Take any opportunity your high school gives you to succeed. I did the internship at Washburn University because I knew that would be the college I would be attending.
If I had to give myself some advice or could go back in time to tell myself something about college it would be work alot harder. Back then I didnt take high school to the most serious note but I always did put my best effort in and also dont be afraid to ask for help because in high school and colelge help is always a positive thing it could help change a grade that might help your gpa improve. Another thing is stay focused dont let little things distract you just worry about your future and what you want to become later in life. Dont let any surrounding situations bring you down even if your parenst arent around always do wahts best for you.
If i could go back to high school and talk to myself as a senior i would tell myself to look for more and apply for more scholarships. I would also tell myself to get more involved, do sports, join activities on campus and make more friends.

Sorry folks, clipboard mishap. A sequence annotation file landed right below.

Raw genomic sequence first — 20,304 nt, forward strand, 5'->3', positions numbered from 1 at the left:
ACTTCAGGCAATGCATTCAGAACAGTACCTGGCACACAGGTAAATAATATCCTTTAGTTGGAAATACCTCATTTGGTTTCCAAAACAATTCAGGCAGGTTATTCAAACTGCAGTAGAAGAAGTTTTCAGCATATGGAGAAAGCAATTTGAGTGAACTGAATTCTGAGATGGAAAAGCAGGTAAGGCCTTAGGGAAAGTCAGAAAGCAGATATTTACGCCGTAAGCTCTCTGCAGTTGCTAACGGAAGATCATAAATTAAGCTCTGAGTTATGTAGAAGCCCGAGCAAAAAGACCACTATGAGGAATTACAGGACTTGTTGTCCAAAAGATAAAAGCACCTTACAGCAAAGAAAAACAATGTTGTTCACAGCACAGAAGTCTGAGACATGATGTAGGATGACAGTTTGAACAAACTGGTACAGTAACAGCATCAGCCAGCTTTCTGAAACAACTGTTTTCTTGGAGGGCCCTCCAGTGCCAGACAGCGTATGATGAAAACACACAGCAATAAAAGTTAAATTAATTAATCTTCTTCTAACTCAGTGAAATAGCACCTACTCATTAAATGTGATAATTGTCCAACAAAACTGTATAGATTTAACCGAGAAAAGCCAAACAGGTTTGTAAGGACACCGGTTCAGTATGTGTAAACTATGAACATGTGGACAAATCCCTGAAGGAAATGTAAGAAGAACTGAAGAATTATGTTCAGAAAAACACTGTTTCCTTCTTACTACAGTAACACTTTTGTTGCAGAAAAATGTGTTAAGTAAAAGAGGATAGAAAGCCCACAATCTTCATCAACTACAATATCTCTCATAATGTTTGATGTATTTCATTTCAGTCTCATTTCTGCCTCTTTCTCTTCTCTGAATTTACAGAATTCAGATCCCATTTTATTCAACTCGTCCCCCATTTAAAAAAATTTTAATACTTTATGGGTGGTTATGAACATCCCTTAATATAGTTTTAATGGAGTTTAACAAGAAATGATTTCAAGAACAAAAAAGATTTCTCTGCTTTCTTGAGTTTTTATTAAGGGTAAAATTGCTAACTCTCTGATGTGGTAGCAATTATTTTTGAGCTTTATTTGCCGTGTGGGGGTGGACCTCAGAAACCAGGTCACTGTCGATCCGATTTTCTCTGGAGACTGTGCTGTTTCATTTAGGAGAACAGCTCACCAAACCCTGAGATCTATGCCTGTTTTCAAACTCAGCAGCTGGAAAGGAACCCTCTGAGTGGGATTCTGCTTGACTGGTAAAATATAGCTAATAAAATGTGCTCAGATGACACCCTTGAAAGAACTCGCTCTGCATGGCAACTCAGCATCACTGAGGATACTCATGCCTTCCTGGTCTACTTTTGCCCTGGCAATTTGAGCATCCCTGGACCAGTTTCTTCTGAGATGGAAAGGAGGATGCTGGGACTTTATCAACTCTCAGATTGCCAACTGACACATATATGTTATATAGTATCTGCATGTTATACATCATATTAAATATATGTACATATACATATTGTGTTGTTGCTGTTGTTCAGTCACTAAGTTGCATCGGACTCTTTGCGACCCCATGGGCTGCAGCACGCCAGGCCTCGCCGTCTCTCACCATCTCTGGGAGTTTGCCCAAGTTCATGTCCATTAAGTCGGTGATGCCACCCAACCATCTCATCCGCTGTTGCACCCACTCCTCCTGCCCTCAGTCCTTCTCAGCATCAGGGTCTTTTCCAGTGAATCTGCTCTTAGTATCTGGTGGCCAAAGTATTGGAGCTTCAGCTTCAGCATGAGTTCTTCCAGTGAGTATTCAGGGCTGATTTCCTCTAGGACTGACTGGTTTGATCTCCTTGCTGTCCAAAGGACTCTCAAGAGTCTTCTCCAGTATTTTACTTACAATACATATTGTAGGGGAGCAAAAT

The best imaginable advice is to do exactly what you did, with a little more emphasis on studying. Freshman year of college is the most freeing and rewarding time. Make a point to attend all the campus activites and meet as many people as you can. Talk to everyone in your classes. Make connections! The most beneficial aspect to succeeding in college is a strong support system. Freshman begin alone and scared, but not when they have friends. Form study groups, as they make friends and keep people focused. Don't give up on your classes, even when a test goes bad. Make connections with the professors; they are solely there to help you succeed, so let them help! When confused, seek help. It doesn't make anyone any less intelligent, it just means they are smart enough to ask.